Variety's Scores

For 15,155 reviews, this publication has graded:
  • 52% higher than the average critic
  • 4% same as the average critic
  • 44% lower than the average critic
On average, this publication grades 2.5 points lower than other critics. (0-100 point scale)
Average Movie review score: 62
Highest review score: 100 L.A. Confidential
Lowest review score: 0 Death of a Nation
Score distribution:
15155 movie reviews
  1. Expect no surprises in Falling for Figaro, a corny, cute-enough carpe diem comedy, in which it’s a lovable ensemble — led by Danielle Macdonald, and spiked by a deliciously imperious Joanna Lumley — that brings the grace notes to a pretty standard-issue script.
  2. Ambitious but tediously precious, sincerely conceived but derivatively realized, The Blazing World throws an ornate heap of production design at an anemically scripted psychological metaphor, and counts on a combination of fairy dust and sheer determined nerve to make the whole contraption fly.
  3. An honest, affecting slab of working-class portraiture, altogether bracing with its thorny labor politics and salty sea air.
  4. The absorbing and entertaining Detention works well enough as a primer on a traumatic period of history, and as a story of semi-supernatural salvation for sins past, that it earns its surprisingly moving final moments, and even its heavily on-the-nose exhortation to modern-day Taiwan to remember and honor its ghosts.
  5. Meise’s film is an exquisite marriage of personal, political and sensual storytelling, its narrative and temporal drift tightened by another performance of quietly piercing vulnerability from Franz Rogowski.
  6. Where Freeland is an unadulterated success is in capturing the physical, psychological and spiritual space Devi inhabits.
  7. Partly, the balance between gritty, true-life fidelity and pacy, exciting storytelling is achieved because in Rye, to whom Eric Kress’ warm, compassionate camera clings so doggedly, we have such a sympathetic, human protagonist.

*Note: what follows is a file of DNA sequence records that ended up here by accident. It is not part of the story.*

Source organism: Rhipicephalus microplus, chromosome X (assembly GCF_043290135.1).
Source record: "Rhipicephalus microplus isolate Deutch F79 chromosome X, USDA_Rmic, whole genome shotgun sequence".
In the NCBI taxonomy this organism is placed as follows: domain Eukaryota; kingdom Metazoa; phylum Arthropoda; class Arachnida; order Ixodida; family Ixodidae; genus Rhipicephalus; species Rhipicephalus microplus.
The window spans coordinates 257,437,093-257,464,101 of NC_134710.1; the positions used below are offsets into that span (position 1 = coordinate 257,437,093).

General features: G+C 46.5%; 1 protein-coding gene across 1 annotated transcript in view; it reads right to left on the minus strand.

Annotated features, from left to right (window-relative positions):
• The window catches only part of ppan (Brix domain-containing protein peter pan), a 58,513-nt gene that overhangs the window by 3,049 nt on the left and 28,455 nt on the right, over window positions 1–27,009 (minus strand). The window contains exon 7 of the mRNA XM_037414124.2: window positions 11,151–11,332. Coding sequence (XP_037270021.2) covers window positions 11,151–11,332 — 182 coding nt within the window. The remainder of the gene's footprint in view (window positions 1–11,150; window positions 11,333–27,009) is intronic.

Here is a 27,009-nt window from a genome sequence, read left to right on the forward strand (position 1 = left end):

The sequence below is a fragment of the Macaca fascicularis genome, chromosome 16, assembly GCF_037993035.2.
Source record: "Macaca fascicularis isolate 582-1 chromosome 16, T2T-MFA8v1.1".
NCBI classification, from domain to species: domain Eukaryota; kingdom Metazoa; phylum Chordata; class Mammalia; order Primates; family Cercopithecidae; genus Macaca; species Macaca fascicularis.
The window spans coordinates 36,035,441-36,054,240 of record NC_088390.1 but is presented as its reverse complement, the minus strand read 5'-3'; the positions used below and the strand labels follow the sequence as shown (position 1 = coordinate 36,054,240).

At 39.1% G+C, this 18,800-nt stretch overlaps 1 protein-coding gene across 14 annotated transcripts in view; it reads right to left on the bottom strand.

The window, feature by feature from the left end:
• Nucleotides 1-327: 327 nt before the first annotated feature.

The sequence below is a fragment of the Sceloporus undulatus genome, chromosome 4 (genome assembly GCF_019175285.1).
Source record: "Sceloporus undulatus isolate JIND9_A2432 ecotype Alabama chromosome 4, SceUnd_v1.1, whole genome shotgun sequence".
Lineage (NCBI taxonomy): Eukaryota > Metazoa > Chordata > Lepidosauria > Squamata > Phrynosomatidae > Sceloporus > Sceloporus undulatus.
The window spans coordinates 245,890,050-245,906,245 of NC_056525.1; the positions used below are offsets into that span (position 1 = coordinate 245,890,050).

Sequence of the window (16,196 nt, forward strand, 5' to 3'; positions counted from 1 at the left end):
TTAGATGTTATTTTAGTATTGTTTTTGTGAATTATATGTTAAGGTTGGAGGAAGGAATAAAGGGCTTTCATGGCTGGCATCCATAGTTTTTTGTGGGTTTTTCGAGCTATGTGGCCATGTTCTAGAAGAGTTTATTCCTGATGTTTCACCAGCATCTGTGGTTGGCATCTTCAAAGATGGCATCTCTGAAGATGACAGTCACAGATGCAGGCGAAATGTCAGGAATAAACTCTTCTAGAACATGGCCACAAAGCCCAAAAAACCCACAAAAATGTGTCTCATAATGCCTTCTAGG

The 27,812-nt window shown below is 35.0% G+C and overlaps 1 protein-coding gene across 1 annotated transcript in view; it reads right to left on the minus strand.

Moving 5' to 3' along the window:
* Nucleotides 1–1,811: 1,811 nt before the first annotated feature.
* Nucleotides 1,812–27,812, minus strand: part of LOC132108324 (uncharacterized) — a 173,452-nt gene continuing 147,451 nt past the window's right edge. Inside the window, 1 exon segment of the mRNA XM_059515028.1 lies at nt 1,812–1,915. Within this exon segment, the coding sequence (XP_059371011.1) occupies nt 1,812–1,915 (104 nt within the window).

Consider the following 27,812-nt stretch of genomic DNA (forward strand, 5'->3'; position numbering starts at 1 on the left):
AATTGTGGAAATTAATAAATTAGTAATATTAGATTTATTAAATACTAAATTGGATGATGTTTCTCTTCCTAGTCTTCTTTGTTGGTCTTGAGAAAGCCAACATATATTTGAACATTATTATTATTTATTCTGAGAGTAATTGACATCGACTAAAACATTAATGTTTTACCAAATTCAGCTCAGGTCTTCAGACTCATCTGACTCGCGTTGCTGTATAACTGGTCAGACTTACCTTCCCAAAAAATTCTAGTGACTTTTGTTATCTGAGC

8. A brash, gutsy, morbidly funny first feature from actor-filmmaker-podcaster Dasha Nekrasova, it runs on a premise that could have been written as a dare, or a prank.
  9. What makes suggestion-driven Antlers so disturbing isn’t the movie’s tension- and dread-building mechanics so much as the way the filmmaker burrows into the minds of his two main characters.
  10. The movie gives Jason Sudeikis a chance to act without the safety net of comedy, and he proves that he’s got the right stuff. But next time he needs to do it in a movie that offers the safety net of believability.
  11. It’s not easy being Ben Affleck, by which I mean, there aren’t many actors who seem so comfortably themselves on-screen, and now that Affleck has reached middle age, he’s capable of bringing fresh depth to his performances.
  12. It’s a shame that the mile-a-minute plot of “Ron’s Gone Wrong” isn’t more focused.
  13. Madame X, on the joy scale, feels drained. The show is a concert that plays, at times, like a lecture — or maybe the world’s most extended Oscar/Grammy star-makes-a-statement speech. But I don’t say that because I begrudge Madonna’s message. It’s just that she didn’t use to be so deadly serious and, at times, almost punitive about it.
  14. The good news for “Ghostbusters” fans is that “Afterlife” does nothing to tarnish what has come before.
  15. Crisply made and gutsily performed as it is, this slender 78-minute film too often feels like pointed social allegory in search of a really good cover story.